In the new year, prices are going up to camp in the Los Padres National Forest.
The U.S. Forest Service announced the fee increases this week, saying it authorized a concession company to raise prices at 33 campgrounds and a Monterey County day-use site.
The spots are all managed by Parks Management Co. In 2016, the Forest Service approved a special-use permit for the private company to take over operations at 40% of the sites in Los Padres, including several in Ventura County. At the time, the Forest Service said a lack of funding and staffing prompted the management change, which led to new fees, in some cases, doubling former prices.
For the past six years, nearly all of the fees have stayed the same, Los Padres officials said this week. But they said the company requested increases for 2023 to offset rising costs, including recent hikes in California’s minimum wage.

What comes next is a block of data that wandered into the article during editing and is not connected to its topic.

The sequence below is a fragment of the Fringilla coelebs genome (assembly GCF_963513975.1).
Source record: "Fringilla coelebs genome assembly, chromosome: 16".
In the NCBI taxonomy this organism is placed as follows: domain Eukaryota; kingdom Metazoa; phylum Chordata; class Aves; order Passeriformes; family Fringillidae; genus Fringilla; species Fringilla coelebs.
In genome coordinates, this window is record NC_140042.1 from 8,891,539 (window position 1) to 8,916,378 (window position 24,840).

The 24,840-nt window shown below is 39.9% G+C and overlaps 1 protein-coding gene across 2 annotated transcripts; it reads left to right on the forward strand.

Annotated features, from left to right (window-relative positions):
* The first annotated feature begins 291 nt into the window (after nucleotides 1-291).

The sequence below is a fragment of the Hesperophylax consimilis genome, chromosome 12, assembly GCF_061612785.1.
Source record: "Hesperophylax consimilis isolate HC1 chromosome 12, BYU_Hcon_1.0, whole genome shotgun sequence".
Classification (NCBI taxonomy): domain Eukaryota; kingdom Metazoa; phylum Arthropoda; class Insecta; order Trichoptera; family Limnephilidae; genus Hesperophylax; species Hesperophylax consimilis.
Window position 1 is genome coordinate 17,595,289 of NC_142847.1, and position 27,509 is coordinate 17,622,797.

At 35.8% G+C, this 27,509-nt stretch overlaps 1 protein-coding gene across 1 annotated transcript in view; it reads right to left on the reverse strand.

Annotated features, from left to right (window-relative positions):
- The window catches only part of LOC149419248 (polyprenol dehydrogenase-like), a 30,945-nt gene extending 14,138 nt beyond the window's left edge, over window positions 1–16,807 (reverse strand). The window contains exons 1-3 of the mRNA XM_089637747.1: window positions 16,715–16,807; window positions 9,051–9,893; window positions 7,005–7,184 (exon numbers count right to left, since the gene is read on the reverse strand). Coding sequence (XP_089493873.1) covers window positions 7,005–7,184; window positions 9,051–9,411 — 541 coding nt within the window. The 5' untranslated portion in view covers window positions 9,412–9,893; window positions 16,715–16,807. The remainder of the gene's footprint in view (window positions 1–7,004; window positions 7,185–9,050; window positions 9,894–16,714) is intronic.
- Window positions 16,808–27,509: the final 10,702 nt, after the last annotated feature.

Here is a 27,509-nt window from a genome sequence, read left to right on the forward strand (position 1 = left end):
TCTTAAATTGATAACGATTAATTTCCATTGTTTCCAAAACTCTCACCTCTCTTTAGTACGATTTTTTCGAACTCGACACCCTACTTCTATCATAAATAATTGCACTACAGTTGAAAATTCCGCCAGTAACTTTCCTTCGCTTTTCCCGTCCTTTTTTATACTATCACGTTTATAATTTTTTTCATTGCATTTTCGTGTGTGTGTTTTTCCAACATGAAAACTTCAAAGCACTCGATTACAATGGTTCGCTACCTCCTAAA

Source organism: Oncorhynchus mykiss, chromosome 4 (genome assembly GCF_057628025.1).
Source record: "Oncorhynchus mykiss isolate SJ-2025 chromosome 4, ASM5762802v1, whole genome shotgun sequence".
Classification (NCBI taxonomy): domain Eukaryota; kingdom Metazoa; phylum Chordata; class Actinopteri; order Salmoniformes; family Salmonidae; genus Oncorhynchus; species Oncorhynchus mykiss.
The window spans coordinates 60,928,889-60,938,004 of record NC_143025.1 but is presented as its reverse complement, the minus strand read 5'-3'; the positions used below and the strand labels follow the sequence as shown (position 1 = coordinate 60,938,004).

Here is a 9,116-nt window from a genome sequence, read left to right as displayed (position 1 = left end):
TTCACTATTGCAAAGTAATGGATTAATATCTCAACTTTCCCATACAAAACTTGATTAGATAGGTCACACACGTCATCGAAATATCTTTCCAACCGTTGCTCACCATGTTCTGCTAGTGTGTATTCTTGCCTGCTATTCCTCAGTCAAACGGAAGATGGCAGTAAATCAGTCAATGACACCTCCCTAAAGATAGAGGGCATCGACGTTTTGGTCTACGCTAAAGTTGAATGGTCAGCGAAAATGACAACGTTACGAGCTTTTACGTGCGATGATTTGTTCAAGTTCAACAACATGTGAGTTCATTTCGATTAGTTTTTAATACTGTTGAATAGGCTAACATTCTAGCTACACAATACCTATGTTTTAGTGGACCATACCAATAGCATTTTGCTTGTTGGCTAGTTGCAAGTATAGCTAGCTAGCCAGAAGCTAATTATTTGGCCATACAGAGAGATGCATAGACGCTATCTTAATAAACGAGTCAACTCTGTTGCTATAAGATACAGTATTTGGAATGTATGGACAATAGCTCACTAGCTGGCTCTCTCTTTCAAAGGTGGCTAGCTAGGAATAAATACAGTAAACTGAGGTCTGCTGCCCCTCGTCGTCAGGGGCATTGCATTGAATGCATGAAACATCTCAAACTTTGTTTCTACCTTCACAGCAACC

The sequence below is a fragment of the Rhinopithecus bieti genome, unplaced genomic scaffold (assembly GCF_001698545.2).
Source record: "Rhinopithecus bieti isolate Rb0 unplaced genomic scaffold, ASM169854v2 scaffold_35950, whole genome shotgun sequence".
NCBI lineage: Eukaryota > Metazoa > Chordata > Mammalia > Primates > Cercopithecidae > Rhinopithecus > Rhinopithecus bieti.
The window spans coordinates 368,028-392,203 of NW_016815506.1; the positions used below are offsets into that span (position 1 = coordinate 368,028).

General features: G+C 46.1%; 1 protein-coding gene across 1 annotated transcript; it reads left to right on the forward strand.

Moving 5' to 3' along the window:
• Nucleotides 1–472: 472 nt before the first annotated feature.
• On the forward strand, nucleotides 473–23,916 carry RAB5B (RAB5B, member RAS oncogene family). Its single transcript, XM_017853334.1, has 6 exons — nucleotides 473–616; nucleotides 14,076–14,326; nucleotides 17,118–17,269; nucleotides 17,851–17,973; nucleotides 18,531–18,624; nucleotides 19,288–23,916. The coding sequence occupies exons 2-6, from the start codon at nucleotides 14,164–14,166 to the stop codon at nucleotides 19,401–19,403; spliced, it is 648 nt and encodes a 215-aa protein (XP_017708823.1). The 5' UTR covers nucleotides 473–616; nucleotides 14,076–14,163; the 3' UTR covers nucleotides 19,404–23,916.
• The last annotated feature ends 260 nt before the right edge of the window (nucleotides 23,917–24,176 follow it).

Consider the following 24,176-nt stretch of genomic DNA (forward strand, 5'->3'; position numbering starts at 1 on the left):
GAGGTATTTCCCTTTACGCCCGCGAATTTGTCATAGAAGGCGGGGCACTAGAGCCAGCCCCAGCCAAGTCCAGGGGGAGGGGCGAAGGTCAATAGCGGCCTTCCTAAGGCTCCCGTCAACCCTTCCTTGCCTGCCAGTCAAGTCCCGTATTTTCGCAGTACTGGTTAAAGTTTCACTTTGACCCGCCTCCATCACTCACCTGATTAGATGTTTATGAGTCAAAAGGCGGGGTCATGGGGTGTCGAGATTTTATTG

The changes include:
- Fees for individual campsites to increase $10 per night, the lowest price rising from $20 to $30.
- Fees for group campsites to increase $25 to $50 per night depending on site capacity. Current prices range from $100 to $150 per night.
- Entrance fees for the Pfeiffer Beach day-use area in Big Sur to increase from $12 to $15.
- Fees at other day-use sites are expected to stay at $10 per day.
- The new fees take effect Jan. 1.
Los Padres sites not operated by Parks Management Co. either allow free entry or accept an Adventure Pass, which costs $5 per day or $30 annually. Camping is free at more than 50 campgrounds in the forest, Los Padres spokesman Andrew Madsen said.
Conservation group Los Padres ForestWatch raised concerns about the fee hikes, including that the Forest Service allowed the increases without providing the public a chance to review the proposed changes or provide input.
The higher fees may push campers to seek out more remote, informal sites that could create unsanitary conditions, increase wildfire risk and hurt sensitive habitat, the group said. The increases also tend to have a disproportionate impact on low-income families, potentially creating barriers to access.
Cheri Carlson covers the environment for the Ventura County Star. Reach her at firstname.lastname@example.org or 805-437-0260.